Data across customer emails and malware sandboxes can be used to train AI models that power enterprise products. The same training is much harder to implement on problems like detecting attacks that move laterally through a network (say, from the firewall to the Active Directory server to a data server), because this lateral movement will look a little different at every enterprise.
Creating AI that will broadly protect an enterprise across all its digital operations will in ways resemble efforts being taken by driverless car companies today. For example, since 2009, Waymo’s driverless car software has trained on over 15 billion miles of simulated driving and more than 20 million miles of public driving experience. Waymo has a rigorous approach to testing at different levels of fidelity (simulation, closed course, real world), executing scenarios with thousands of variations, all the while collecting data for the purpose of improvement.
This isn’t a perfect analogy for AI in security, but it is pretty good – testing with simulated data, testing in lab environments with simulated or real attacks, and testing in real-world operations across a diverse set of enterprises. Security problems with natural access to cleaner data will emerge with truly AI-powered products sooner than the harder data problems across the entire enterprise security stack.
It is going to take time and capital to get there, and innovations that are ruthlessly focused on the data problem will be first and foremost to unlock broad transformation. Today, many security tools just don’t focus on data normalization because they tend to be siloed in specific pain points in the overall infrastructure.
What Transformative AI in Security Will Look Like
Imagine that every IT initiative, configuration, security log, and alert could be reviewed by the world’s leading human security expert in that given area in real time, with no disruption to business operations. Imagine that enterprise analysts could consult with and get direction from that expert. AI in security will eventually feel like that.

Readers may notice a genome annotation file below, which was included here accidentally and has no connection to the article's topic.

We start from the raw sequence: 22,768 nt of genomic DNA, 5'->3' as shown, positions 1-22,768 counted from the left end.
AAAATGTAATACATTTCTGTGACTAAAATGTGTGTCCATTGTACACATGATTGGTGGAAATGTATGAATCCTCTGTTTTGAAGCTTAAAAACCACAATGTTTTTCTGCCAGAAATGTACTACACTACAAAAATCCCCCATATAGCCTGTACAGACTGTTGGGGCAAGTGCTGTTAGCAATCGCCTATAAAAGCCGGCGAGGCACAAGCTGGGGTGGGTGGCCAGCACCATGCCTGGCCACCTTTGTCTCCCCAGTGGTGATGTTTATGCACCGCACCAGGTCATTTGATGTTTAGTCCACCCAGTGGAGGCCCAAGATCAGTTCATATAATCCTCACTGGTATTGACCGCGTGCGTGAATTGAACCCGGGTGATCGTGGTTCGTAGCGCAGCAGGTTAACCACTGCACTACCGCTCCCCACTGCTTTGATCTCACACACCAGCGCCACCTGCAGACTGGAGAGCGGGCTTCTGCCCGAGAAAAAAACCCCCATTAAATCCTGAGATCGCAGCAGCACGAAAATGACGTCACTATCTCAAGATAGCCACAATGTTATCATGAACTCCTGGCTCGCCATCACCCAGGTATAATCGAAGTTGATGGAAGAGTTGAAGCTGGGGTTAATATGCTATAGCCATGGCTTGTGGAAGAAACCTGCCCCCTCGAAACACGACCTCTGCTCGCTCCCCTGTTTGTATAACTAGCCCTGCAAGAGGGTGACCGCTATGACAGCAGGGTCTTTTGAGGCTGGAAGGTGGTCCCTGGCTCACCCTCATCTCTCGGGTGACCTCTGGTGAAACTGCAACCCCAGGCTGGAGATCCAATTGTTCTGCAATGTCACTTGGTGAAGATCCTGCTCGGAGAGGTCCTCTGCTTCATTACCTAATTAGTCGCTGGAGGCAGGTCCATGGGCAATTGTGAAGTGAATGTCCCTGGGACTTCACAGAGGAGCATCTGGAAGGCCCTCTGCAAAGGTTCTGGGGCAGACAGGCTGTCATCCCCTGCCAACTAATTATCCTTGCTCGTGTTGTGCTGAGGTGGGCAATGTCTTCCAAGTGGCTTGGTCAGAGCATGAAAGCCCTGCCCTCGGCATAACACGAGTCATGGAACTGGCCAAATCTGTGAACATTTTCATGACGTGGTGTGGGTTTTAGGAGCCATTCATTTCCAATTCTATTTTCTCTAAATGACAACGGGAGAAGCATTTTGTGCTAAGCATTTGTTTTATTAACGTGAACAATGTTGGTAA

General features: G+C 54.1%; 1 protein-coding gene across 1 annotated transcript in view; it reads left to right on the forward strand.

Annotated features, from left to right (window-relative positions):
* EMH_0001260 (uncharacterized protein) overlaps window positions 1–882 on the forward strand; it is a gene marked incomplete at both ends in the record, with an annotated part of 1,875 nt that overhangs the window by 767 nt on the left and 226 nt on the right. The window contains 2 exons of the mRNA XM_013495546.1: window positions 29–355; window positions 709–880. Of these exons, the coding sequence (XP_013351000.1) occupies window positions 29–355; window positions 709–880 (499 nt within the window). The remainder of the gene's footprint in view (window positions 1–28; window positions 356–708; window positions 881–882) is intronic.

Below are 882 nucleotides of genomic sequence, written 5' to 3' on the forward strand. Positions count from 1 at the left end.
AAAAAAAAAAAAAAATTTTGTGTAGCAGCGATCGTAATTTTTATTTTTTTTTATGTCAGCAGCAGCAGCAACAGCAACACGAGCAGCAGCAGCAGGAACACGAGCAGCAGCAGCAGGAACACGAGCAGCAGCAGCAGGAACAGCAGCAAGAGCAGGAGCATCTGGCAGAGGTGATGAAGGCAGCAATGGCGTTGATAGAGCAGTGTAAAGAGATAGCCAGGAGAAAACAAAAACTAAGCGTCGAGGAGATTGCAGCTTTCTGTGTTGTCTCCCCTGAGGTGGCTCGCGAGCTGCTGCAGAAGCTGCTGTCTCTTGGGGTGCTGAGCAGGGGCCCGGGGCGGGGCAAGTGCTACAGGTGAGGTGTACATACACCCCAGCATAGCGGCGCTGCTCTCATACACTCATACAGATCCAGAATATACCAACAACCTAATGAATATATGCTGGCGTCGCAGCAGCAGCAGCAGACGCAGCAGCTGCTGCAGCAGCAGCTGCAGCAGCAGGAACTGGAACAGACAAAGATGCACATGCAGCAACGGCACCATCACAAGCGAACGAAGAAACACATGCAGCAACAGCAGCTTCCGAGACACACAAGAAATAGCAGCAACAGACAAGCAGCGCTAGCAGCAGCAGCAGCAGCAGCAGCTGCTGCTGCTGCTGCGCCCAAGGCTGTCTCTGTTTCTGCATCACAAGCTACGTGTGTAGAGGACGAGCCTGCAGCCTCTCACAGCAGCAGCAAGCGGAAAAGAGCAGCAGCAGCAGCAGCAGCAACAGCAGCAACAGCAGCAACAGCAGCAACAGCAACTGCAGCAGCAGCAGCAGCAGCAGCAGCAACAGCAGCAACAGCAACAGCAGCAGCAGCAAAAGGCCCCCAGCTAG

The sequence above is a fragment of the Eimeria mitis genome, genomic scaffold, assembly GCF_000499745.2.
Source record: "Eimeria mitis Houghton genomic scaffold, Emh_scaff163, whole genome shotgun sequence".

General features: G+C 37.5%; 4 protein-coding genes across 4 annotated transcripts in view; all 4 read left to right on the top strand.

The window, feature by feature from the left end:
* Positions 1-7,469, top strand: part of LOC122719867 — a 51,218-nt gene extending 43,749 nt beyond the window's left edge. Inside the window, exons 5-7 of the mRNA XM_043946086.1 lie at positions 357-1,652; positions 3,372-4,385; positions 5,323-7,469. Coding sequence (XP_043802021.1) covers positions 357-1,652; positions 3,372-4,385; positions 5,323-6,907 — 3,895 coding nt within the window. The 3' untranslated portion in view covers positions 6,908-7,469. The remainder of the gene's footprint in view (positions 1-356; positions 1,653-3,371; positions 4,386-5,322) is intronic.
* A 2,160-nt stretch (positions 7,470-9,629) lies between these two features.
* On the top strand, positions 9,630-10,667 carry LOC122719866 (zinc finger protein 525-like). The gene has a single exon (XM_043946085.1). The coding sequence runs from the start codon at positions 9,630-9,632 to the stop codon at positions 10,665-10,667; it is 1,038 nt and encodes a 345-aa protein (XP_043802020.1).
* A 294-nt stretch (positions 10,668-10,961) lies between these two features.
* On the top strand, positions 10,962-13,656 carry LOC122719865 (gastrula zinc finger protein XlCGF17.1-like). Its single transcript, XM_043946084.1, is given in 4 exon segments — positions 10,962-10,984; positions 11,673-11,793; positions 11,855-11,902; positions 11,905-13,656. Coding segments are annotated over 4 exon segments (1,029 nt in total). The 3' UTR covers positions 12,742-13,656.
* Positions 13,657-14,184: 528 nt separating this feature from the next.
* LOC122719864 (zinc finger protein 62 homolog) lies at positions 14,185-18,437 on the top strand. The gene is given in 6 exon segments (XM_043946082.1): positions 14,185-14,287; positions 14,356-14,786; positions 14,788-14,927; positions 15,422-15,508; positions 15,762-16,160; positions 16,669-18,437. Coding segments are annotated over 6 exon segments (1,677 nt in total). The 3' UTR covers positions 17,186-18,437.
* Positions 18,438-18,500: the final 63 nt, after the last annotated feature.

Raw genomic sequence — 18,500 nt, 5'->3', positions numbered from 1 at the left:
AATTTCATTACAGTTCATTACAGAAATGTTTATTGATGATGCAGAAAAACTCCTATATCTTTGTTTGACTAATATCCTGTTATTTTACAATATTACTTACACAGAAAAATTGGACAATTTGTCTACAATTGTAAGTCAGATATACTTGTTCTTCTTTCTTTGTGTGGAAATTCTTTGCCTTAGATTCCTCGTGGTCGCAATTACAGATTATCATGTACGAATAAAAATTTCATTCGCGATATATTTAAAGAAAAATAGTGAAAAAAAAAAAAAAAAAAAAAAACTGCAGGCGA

How? Products that are built on thoughtful data assets, that reduce data complexity, will ultimately be category kings, otherwise the product won’t work from customer to customer and it will be a product with service-like margins and won’t scale. Andreesen Horowitz interestingly found that most of their enterprise AI companies have much lower margins than comparable SaaS businesses because of the inherent costs of building and scaling AI.
These future category kings will first have to invest in data infrastructure and collection, likely for years, before their data can truly be considered an asset and assist in the self-improving nature of their product. However, once these company kings obtain a real data asset for AI, their pace of innovation will be difficult if not impossible to match by competitors, and they will be crowned a category king, as long as they still manage to maintain an intuitive product.
So just as the Search Engine category quickly consolidated to Google, that same will happen with data-intensive cybersecurity solutions. Specifically, look for major consolidation in Security Information and Event Management (SIEM), eXtended Detection and Response (XDR), Endpoint Detection and Response (EDR), and Network Detection and Response (NDR) markets.
So, AI is emerging in security first on smaller problems where there is less data complexity, as noted in the email fraud and malware examples earlier. AI will then slowly deploy to more complex data problems, but only products that are ruthlessly focused on managing data complexity will emerge with meaningful AI engines.
To be effective, an AI-driven security program must be able to collect data from all available security tools and threat feeds, and then normalize that data so it’s useful for training the AI engine. That’s what AI’s future in cybersecurity will look like.